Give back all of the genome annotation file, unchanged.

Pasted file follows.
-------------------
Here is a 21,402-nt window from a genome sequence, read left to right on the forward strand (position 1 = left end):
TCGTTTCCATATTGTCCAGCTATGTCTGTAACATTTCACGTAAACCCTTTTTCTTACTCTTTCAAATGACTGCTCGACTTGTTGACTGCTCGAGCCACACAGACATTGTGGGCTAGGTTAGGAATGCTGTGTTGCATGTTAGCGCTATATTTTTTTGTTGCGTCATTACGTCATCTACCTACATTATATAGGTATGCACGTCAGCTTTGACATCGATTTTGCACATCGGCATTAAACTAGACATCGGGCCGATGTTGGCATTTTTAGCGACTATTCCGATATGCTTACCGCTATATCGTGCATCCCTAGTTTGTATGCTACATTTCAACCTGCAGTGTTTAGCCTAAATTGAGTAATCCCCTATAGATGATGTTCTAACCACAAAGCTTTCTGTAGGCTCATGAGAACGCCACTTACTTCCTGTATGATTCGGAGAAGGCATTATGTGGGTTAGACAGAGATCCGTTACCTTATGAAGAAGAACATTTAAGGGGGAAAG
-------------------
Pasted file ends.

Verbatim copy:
Here is a 21,402-nt window from a genome sequence, read left to right on the forward strand (position 1 = left end):
TCGTTTCCATATTGTCCAGCTATGTCTGTAACATTTCACGTAAACCCTTTTTCTTACTCTTTCAAATGACTGCTCGACTTGTTGACTGCTCGAGCCACACAGACATTGTGGGCTAGGTTAGGAATGCTGTGTTGCATGTTAGCGCTATATTTTTTTGTTGCGTCATTACGTCATCTACCTACATTATATAGGTATGCACGTCAGCTTTGACATCGATTTTGCACATCGGCATTAAACTAGACATCGGGCCGATGTTGGCATTTTTAGCGACTATTCCGATATGCTTACCGCTATATCGTGCATCCCTAGTTTGTATGCTACATTTCAACCTGCAGTGTTTAGCCTAAATTGAGTAATCCCCTATAGATGATGTTCTAACCACAAAGCTTTCTGTAGGCTCATGAGAACGCCACTTACTTCCTGTATGATTCGGAGAAGGCATTATGTGGGTTAGACAGAGATCCGTTACCTTATGAAGAAGAACATTTAAGGGGGAAAG